Lebanese Oil Experts Call for Data and Talent
As Lebanon prepares to usher in a number of oil and gas giants that will bid on drilling contracts next month, a growing party of experts are voicing support for big data in hopes of making the country a bigger player in the global oil sector.
These representatives from energy and IT alike gathered on Friday at the “Big Data, Big Computing and the Oil Industry: Opportunities for Lebanon and the Arab World” conference, which topped off a three-day oil and gas summit at the American University of Beirut.
“There’s a growing importance of technology in oil and gas—in sensors, storage, connectivity, processing, and performing dangerous and high-cost tasks,” said Stefano Martinotti, a partner at McKinsey & Co. Abu Dhabi, during the event.
As Martinotti and others stressed, as more oil sites that have been reliable in the past dry up, these tools will only play a growing role in determining the most plentiful places to drill.
Royal Dutch Shell is already spending $1 billion annually on big data to this end, while British Petroleum is sporting what it claims to be the world’s largest supercomputer dedicated solely to commercial research. The super, which focuses on seismic research the intersection of geology and physics, is housed in a 100,000-square-foot facility, and can reach 2.2 petaflops all in the name of oil.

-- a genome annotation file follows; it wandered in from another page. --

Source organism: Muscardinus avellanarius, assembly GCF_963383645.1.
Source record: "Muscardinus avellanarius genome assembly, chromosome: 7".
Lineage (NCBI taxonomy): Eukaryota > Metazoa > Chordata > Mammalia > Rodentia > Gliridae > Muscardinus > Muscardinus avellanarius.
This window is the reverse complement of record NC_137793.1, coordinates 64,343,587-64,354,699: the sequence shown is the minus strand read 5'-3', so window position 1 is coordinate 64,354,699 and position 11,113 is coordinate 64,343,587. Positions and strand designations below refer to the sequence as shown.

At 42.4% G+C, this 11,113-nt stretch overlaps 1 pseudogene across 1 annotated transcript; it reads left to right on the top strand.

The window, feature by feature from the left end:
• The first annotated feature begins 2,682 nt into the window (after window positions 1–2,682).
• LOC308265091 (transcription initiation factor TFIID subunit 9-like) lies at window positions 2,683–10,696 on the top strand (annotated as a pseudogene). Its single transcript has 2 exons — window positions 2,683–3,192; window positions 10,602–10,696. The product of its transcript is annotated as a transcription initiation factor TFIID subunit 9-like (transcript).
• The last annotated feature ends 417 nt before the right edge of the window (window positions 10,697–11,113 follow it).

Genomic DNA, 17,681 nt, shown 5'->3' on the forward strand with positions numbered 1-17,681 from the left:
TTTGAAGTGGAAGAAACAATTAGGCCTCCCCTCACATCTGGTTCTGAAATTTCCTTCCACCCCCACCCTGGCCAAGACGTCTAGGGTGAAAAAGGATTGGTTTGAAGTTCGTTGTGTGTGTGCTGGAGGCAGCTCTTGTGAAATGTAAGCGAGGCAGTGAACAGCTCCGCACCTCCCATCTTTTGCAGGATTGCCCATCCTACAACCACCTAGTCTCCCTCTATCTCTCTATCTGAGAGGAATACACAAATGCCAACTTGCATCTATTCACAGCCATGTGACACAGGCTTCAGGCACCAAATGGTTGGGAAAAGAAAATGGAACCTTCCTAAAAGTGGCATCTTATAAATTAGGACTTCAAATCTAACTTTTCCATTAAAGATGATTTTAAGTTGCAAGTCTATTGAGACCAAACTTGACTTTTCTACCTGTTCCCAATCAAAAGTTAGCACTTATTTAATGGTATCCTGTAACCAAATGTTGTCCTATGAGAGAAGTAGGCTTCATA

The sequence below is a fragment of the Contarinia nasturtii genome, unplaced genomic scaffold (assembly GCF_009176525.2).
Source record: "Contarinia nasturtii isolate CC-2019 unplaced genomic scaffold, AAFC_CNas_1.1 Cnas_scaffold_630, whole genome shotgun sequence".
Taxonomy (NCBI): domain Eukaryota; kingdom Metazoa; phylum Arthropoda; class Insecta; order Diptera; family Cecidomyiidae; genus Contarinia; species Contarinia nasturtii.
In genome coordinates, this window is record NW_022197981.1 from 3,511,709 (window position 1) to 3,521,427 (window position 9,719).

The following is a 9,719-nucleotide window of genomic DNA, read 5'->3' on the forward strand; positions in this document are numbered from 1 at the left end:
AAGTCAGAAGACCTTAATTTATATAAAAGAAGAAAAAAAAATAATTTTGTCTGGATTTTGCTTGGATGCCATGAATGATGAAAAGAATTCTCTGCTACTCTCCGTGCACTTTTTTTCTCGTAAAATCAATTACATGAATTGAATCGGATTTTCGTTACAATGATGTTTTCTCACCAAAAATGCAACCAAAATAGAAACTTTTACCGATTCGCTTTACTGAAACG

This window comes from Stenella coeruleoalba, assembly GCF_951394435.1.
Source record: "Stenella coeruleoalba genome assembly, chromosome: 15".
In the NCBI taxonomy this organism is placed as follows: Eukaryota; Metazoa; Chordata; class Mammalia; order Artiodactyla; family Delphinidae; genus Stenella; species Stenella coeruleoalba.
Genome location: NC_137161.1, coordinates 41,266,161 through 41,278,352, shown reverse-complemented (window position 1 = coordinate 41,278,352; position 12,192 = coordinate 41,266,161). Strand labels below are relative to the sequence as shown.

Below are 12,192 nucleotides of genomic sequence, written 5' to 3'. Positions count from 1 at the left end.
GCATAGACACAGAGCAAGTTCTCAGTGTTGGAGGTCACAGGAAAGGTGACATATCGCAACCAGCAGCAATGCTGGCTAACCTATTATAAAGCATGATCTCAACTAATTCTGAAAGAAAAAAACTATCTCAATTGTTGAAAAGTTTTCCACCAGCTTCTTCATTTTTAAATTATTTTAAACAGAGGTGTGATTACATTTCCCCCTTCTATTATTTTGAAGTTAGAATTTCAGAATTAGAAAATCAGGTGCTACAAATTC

As the conference’s keynote speaker and director of the Center for Computational Science and UCL, Peter Coveney, pointed out, big data is already worth $300 for U.S. healthcare, and $400 billion for Europe’s public sector administration, offering what is perhaps a glimpse into what has driven the two oil giants to invest so heavily in IT.
But with IT infrastructure comes a need for expertise. “It’s about the real-time use of data executed on the front line,” Martinotti said. “But the most important success factor is human judgment.”
Specifically, Coveney noted a need for between 140,000 and 190,000 analytics-centric jobs to be created with an additional 1.5 million jobs for data-oriented managers “to take full advantage of big data in the United States,” which carries through to Lebanon for oil and gas as well.